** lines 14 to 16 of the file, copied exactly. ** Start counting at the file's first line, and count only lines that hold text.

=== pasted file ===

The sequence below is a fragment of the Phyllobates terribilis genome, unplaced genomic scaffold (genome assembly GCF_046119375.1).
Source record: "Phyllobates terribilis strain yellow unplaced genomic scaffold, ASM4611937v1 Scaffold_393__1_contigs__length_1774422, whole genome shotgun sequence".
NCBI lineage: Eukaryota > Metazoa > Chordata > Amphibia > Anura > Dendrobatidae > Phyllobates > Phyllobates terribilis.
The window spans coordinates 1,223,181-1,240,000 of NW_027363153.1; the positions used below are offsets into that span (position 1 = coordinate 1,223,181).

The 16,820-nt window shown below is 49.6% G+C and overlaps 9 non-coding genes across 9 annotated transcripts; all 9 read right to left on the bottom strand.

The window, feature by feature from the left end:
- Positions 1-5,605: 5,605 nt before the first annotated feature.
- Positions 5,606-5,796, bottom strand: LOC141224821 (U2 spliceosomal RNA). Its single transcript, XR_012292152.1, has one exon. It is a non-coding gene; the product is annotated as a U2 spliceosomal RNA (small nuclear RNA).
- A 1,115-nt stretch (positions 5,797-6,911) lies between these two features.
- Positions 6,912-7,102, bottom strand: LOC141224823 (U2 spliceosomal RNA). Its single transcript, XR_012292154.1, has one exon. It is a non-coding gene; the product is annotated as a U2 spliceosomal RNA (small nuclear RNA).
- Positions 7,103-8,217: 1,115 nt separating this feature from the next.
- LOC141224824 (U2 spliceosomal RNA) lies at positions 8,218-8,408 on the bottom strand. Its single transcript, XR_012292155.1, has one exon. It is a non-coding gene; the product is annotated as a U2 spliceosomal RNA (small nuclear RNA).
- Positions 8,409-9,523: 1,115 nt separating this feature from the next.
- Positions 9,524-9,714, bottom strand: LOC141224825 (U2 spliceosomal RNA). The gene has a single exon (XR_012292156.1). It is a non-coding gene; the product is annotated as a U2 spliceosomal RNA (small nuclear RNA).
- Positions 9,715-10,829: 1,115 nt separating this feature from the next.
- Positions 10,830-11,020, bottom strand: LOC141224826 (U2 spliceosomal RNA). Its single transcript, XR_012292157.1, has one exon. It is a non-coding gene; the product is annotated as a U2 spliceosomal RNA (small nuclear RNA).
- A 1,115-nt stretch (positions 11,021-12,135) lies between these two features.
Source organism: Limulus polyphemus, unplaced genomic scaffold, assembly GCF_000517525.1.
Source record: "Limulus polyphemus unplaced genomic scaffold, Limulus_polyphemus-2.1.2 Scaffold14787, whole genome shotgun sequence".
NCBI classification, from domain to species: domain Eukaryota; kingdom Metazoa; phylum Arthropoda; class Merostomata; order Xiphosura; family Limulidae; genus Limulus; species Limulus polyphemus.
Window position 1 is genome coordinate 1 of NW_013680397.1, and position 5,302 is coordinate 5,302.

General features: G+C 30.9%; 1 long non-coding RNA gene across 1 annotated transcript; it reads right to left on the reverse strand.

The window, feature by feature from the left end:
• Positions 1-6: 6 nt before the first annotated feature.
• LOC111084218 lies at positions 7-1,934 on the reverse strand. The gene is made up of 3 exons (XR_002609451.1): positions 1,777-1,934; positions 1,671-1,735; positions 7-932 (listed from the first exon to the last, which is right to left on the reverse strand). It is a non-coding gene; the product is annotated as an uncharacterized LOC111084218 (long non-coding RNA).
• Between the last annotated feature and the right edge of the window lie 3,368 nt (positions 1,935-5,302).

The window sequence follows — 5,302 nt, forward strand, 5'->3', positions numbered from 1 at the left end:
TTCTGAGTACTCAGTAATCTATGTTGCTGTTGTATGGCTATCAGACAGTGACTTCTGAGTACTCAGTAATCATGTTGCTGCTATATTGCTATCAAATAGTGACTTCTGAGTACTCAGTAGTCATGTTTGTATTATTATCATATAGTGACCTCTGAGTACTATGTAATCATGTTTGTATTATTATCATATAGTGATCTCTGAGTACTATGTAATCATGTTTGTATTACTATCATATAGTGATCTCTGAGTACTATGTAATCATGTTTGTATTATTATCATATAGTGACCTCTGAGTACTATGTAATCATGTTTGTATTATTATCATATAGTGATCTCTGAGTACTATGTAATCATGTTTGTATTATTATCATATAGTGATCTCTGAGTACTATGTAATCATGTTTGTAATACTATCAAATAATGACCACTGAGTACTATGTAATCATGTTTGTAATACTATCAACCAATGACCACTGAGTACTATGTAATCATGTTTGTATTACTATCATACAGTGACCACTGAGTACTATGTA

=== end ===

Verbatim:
- Positions 9,524-9,714, bottom strand: LOC141224825 (U2 spliceosomal RNA). The gene has a single exon (XR_012292156.1). It is a non-coding gene; the product is annotated as a U2 spliceosomal RNA (small nuclear RNA).
- Positions 9,715-10,829: 1,115 nt separating this feature from the next.
- Positions 10,830-11,020, bottom strand: LOC141224826 (U2 spliceosomal RNA). Its single transcript, XR_012292157.1, has one exon. It is a non-coding gene; the product is annotated as a U2 spliceosomal RNA (small nuclear RNA).